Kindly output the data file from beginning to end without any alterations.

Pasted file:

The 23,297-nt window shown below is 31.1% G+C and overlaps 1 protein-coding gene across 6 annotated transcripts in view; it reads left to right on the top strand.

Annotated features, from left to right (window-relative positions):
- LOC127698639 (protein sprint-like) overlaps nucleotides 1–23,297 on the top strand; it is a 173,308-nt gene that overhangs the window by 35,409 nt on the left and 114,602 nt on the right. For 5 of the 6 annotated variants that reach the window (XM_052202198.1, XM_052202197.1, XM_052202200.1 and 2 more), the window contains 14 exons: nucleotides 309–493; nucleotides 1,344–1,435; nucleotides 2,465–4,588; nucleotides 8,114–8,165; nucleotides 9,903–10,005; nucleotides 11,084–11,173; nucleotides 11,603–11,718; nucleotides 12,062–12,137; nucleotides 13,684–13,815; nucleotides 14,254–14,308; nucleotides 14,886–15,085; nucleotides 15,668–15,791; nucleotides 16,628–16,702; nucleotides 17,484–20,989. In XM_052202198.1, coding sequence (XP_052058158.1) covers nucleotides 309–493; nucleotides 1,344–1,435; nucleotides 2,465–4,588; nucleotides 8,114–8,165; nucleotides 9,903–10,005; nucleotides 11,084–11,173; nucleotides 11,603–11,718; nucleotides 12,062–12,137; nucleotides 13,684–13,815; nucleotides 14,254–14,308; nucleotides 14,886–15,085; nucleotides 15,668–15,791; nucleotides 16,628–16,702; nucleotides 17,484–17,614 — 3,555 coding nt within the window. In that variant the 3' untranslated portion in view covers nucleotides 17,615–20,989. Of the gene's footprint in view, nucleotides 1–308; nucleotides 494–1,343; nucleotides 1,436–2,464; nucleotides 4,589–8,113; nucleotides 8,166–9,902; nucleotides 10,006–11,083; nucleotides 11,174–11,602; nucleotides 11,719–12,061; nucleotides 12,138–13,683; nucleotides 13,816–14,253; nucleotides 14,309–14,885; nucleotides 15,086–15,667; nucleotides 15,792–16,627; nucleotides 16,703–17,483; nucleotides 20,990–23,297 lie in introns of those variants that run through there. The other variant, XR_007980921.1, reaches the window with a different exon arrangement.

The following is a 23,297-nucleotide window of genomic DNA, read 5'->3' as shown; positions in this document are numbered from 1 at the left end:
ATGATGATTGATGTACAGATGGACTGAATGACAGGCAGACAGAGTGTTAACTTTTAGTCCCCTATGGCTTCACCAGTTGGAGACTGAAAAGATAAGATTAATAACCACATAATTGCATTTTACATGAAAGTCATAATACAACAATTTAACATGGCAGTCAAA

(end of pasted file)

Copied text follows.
The 23,297-nt window shown below is 31.1% G+C and overlaps 1 protein-coding gene across 6 annotated transcripts in view; it reads left to right on the top strand.

Annotated features, from left to right (window-relative positions):
- LOC127698639 (protein sprint-like) overlaps nucleotides 1–23,297 on the top strand; it is a 173,308-nt gene that overhangs the window by 35,409 nt on the left and 114,602 nt on the right. For 5 of the 6 annotated variants that reach the window (XM_052202198.1, XM_052202197.1, XM_052202200.1 and 2 more), the window contains 14 exons: nucleotides 309–493; nucleotides 1,344–1,435; nucleotides 2,465–4,588; nucleotides 8,114–8,165; nucleotides 9,903–10,005; nucleotides 11,084–11,173; nucleotides 11,603–11,718; nucleotides 12,062–12,137; nucleotides 13,684–13,815; nucleotides 14,254–14,308; nucleotides 14,886–15,085; nucleotides 15,668–15,791; nucleotides 16,628–16,702; nucleotides 17,484–20,989. In XM_052202198.1, coding sequence (XP_052058158.1) covers nucleotides 309–493; nucleotides 1,344–1,435; nucleotides 2,465–4,588; nucleotides 8,114–8,165; nucleotides 9,903–10,005; nucleotides 11,084–11,173; nucleotides 11,603–11,718; nucleotides 12,062–12,137; nucleotides 13,684–13,815; nucleotides 14,254–14,308; nucleotides 14,886–15,085; nucleotides 15,668–15,791; nucleotides 16,628–16,702; nucleotides 17,484–17,614 — 3,555 coding nt within the window. In that variant the 3' untranslated portion in view covers nucleotides 17,615–20,989. Of the gene's footprint in view, nucleotides 1–308; nucleotides 494–1,343; nucleotides 1,436–2,464; nucleotides 4,589–8,113; nucleotides 8,166–9,902; nucleotides 10,006–11,083; nucleotides 11,174–11,602; nucleotides 11,719–12,061; nucleotides 12,138–13,683; nucleotides 13,816–14,253; nucleotides 14,309–14,885; nucleotides 15,086–15,667; nucleotides 15,792–16,627; nucleotides 16,703–17,483; nucleotides 20,990–23,297 lie in introns of those variants that run through there. The other variant, XR_007980921.1, reaches the window with a different exon arrangement.

The following is a 23,297-nucleotide window of genomic DNA, read 5'->3' as shown; positions in this document are numbered from 1 at the left end:
ATGATGATTGATGTACAGATGGACTGAATGACAGGCAGACAGAGTGTTAACTTTTAGTCCCCTATGGCTTCACCAGTTGGAGACTGAAAAGATAAGATTAATAACCACATAATTGCATTTTACATGAAAGTCATAATACAACAATTTAACATGGCAGTCAAA